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We are now one step closer to talking dogs

Photo: Picture Alliance (Getty Images)

As much as Hollywood (and Sigur Rós) may try to make impressionable youth believe their family dog is just waiting for the right moment to begin speaking in full, human sentences, we all grow up eventually resigned to the fact that our beloved pets will never communicate with words. Now, bound and determined to cast doubt on one of the many internalized disappointments we all need to accept in order to be functioning adults, a speech pathologist named Christina Hunger has arrived to show off her own dog, which has figured out how to use a sound board to “say” 29 different words.


A profile of Hunger—and her 18 month-old Catahoula/Blue Heller mix Stella—by People’s Hilary Shenfeld describes the surrealism of living with a dog that’s figured out how to communicate her thoughts by using a special “adaptive device” covered with sound-playing buttons mapped to specific words. The article cites extremely weird examples of the way this works, like how Stella presses buttons to request belly rubs, food, or “that she would like to go outside, specifically to the park” or beach.

Hunger’s Instagram is full of videos showing exactly how bizarre this whole thing is in practice. Stella walks over to the board, which looks like a color-coded child’s play set, and presses her paws down on specific buttons so a robotic voice translates her thoughts into stuff like, “Goodbye,” “Outside”—a request, in this case, to hurry up and go for a trip to the pet store.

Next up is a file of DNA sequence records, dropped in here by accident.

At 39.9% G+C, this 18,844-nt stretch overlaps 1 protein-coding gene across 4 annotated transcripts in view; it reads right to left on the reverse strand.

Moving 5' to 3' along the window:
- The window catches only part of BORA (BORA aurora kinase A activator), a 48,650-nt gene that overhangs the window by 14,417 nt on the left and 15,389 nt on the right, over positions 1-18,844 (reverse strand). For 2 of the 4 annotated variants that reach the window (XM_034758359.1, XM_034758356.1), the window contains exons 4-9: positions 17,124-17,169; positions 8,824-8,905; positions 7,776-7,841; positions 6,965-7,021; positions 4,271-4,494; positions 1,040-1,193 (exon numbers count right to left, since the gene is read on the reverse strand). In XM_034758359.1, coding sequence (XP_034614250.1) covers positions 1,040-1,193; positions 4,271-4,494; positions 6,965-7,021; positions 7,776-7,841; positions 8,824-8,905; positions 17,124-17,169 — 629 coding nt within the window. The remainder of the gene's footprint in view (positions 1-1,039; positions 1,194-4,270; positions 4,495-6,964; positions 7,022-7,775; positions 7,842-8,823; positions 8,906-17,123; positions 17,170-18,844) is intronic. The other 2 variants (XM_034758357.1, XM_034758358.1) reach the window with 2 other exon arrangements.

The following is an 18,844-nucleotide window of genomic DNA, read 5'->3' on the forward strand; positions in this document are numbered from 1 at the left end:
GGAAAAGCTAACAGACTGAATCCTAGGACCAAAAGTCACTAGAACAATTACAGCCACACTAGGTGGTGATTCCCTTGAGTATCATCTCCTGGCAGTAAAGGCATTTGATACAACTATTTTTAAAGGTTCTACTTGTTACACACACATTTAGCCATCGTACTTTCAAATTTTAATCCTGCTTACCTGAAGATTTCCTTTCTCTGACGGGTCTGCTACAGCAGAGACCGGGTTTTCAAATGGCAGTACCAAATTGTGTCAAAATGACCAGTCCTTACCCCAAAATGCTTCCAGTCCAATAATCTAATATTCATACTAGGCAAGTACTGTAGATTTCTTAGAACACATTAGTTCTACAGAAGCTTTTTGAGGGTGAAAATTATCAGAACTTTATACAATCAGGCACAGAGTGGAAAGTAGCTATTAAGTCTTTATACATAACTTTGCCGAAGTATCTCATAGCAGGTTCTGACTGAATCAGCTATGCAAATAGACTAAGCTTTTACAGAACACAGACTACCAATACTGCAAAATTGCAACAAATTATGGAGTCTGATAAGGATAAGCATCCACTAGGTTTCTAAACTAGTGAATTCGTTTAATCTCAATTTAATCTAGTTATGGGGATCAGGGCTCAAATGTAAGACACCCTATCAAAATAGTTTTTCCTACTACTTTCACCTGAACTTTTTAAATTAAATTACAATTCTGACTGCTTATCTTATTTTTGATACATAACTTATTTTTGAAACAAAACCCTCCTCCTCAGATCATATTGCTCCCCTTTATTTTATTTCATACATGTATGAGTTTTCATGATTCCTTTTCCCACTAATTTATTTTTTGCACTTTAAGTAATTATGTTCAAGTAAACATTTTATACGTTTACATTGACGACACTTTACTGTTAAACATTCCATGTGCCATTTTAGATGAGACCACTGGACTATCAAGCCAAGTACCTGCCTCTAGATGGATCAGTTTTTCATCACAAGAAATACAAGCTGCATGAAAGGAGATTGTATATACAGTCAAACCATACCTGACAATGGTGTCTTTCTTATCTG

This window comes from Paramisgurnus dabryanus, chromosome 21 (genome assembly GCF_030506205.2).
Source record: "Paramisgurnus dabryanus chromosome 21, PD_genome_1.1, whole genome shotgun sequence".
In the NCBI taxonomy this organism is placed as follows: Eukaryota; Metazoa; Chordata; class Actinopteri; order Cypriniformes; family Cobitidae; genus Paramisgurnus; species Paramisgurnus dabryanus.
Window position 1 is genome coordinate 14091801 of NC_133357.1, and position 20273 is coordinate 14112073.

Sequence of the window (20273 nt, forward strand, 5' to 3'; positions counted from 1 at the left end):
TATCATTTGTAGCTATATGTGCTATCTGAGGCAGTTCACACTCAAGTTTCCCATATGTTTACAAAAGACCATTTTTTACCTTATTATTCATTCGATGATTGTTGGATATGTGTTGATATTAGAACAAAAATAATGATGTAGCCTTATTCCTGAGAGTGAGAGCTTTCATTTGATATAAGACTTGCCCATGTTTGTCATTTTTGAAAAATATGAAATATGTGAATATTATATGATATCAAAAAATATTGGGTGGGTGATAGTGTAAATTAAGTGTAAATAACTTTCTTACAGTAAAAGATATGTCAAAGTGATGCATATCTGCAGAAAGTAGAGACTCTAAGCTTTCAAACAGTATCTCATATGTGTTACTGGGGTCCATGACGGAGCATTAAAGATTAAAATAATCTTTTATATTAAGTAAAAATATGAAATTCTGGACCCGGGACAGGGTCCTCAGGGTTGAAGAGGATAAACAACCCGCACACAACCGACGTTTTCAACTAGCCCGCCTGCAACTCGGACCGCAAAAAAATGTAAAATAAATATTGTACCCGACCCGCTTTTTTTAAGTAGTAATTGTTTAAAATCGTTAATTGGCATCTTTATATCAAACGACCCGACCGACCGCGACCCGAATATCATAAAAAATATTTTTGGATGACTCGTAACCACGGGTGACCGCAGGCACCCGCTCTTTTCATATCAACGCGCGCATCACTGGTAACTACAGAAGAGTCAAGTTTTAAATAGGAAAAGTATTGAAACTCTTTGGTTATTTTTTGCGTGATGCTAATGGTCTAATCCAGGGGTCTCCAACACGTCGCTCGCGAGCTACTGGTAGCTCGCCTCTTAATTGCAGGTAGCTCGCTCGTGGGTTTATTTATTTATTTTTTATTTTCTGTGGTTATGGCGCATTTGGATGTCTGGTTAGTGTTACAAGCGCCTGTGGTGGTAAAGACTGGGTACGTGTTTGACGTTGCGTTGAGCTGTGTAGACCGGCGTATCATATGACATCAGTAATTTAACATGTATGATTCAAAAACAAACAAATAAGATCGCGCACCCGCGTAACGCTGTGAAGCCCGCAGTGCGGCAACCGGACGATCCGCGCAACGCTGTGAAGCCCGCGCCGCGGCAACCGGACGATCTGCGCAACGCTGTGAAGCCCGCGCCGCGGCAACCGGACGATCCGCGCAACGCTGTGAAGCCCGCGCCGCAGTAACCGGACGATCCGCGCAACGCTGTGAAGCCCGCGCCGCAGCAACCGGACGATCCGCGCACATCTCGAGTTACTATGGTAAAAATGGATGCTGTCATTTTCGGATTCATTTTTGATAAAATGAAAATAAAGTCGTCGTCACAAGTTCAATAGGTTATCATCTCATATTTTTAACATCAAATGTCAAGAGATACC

Hunger, who compares Stella’s communication abilities to that of a human 2-year-old’s, works with children of that age as a speech pathologist and began teaching her dog when she was roughly 8 weeks old. Since then, noting that Stella “says something cooler” than before “every day,” the dog has learned how to use “at least 29 words and can combine up to five words to make a phrase or sentence.”


While it’s a fascinating story, we must also remember that a fully competent talking dog isn’t necessarily as great as it seems. As nice as it would be be to hear a beloved canine companion provide career advice or discuss the movie you just watched together, the devastation of a cherished pet looking up into its owners’ eyes then purposefully stamping out “I have never actually loved you” with its cute little paws might be too much misery for the human soul to bear.


If you’re prepared to confront that possibility, consider reading the rest of the story at People or continuing to follow Stella’s learning process through Hunger’s website and Instagram.

Send Great Job, Internet tips to gji@theonion.com


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About the author

Reid McCarter

Contributor, The A.V. Club. Reid's a writer and editor who has appeared at GQ, Playboy, and Paste. He also co-created and writes for videogame sites Bullet Points Monthly and Digital Love Child.